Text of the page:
“I called the police from your room and told them who you are and everything you’ve been doing tonight.” ~ Frances
“Everything? The boys must have really enjoyed that at headquarters.” ~ Robie
“I take it you were a sort of modern Robin Hood, you gave away most of the proceeds of your crimes?” ~ Hughson
“Kept everything myself. Well, let’s face it, I was an out and out thief, like you.” ~ Robie
“Don’t you think it’s foolish to remain here without knowing what will happen to you? But if you were in South America with me, you will know exactly what will happen.” ~ Danielle
“Sorry I ever sent her to finishing school. I think they finished her up there.” ~ Jessie
“Hold this necklace in your hand and tell me you’re not John Robie, the Cat. John, tell me something. You’re going to rob that villa we cased this afternoon aren’t you? Oh, I suppose rob is archaic. You’d say, knock over?” ~ Frances
“You know, I have the same interest in jewellery that I have in politics, horseracing, modern poetry, or women who need weird excitement. None.” ~ Robie
To Catch A Thief is the 1955 romantic thriller by Alfred Hitchcock, pairing the director of suspense with actors he’d worked with on other occasions- Cary Grant and Grace Kelly. The film, which plays with the innocent man wrongfully accused storyline, is set in the French Riviera, concerning itself with a series of crimes being committed by a burglar, crimes that have the hallmark of a retired cat thief. Delightfully brisk and with a lighter touch than many of Hitchcock’s films, the movie is a pleasure to watch.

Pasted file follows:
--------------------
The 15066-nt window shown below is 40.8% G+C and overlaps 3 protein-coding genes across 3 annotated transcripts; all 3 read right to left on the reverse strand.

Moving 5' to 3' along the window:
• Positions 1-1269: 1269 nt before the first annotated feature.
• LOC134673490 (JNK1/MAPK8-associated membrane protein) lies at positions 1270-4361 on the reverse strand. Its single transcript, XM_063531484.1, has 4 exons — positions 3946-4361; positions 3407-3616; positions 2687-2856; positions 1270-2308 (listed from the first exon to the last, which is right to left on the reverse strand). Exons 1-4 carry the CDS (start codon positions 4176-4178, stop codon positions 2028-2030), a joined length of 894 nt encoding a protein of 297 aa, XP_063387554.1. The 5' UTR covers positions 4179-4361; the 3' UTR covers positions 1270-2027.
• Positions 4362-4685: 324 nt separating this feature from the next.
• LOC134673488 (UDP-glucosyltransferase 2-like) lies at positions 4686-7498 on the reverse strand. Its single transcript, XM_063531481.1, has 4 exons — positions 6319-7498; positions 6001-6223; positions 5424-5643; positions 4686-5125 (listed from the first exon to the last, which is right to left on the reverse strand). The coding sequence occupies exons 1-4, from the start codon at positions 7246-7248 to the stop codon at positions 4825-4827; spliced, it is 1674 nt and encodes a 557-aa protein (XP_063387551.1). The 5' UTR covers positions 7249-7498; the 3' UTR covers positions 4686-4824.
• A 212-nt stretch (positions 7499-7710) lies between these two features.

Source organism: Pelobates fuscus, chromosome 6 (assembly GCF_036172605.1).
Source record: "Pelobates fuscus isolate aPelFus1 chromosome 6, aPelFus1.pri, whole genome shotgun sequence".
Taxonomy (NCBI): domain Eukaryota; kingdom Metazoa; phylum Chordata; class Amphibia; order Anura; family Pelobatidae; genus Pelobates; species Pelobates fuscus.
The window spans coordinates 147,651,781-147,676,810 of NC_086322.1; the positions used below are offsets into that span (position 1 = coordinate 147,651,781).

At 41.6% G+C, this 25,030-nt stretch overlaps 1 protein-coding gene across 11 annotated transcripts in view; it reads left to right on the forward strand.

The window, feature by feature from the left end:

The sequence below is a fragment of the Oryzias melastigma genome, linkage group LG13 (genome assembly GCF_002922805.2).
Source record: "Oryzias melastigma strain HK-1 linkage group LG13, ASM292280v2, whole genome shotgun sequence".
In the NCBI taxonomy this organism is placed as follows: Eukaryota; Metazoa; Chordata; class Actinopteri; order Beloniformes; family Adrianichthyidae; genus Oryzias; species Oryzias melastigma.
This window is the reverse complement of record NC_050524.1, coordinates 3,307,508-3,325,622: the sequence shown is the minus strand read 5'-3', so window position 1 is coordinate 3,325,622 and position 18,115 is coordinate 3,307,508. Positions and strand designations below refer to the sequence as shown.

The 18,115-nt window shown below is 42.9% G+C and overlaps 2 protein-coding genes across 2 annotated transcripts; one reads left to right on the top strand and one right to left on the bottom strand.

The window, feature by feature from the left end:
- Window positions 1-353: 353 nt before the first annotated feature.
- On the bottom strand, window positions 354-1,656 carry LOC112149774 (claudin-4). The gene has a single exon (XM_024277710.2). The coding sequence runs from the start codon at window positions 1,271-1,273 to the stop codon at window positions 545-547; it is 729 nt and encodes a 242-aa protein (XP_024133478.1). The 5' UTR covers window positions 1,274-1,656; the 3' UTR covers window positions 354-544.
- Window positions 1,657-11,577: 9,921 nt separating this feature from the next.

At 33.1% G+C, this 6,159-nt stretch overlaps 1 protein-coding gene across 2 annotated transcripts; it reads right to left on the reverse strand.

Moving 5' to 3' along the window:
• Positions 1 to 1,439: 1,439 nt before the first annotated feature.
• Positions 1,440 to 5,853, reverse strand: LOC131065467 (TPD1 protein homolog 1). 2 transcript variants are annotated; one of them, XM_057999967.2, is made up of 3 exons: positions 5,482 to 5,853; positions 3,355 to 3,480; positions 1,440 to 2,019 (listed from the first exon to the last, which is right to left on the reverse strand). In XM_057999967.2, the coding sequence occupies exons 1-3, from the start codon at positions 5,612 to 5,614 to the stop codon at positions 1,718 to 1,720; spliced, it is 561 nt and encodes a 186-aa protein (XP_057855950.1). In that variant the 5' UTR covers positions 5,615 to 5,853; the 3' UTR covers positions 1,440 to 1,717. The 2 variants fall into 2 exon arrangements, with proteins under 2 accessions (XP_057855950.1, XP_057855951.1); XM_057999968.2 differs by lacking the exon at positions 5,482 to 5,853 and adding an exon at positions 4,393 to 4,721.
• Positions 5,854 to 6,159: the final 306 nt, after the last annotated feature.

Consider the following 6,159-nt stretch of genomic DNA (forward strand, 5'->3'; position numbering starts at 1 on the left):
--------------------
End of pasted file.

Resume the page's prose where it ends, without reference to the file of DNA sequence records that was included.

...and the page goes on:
The story opens with crimes underway, the theft of high end jewels from visitors and residents in the area. The police suspect and try to arrest John Robie (Cary Grant), a former thief with the nickname the Cat, who spends his life quietly tending his vineyards at his villa in the hills. He gives them the slip, meets up with his former associates from his days in the French Resistance. Many of them resent him, because with these new crimes, all of them are under suspicion- the entire group was paroled after their wartime service, and yet still come under suspicion when crime waves happen. He does receive aid from the daughter of one of the gang, Danielle (Brigitte Auber), who has a thing for him.
Robie decides the best method to prove his innocence is to catch the new Cat in the act. He enlists an insurance man, H.H. Hughson (John Williams), who assumes Robie will only end up incriminating himself and provides him with a list of expensive jewels on the Riviera. Among the list are those belonging to two Americans, a mother and daughter, Jessie and Frances Stevens (Jessie Royce Landis and Grace Kelly). Robie steps into their lives, quickly charming Frances, and being charmed by her in return, all the while working to uncover the truth behind the new burglar.
Hitchcock took on the film, based on a novel of the same name by David Dodge, which was adapted as a screenplay by John Michael Hayes. With a good deal of location shooting on the Riviera, the film fully exploits the sophistication and beauty of its surroundings and the story plays on the suave charm of its leading man. There are signature Hitchcock notes to the film- the brisk pace, the required cameo by the director early on, the wrongfully accused plotline, innuendo, dashes of suspense, and the dry sense of humour, with some differences as well- the psychological aspects of films like Vertigo or Psycho are not in play here.
Hitchcock’s crew certainly showed their worth here. The film won an Oscar for Cinematography, and it’s certainly beautifully shot, and so the award is well earned. The attention to detail is well taken care of- this being a high society sort of environment, the clothing looks well tailored, and the attire for a late in the film masquerade ball that is an essential element of the film is lavish. Oscar nominations were also in play for art direction and costume design, and the nominations are well deserved.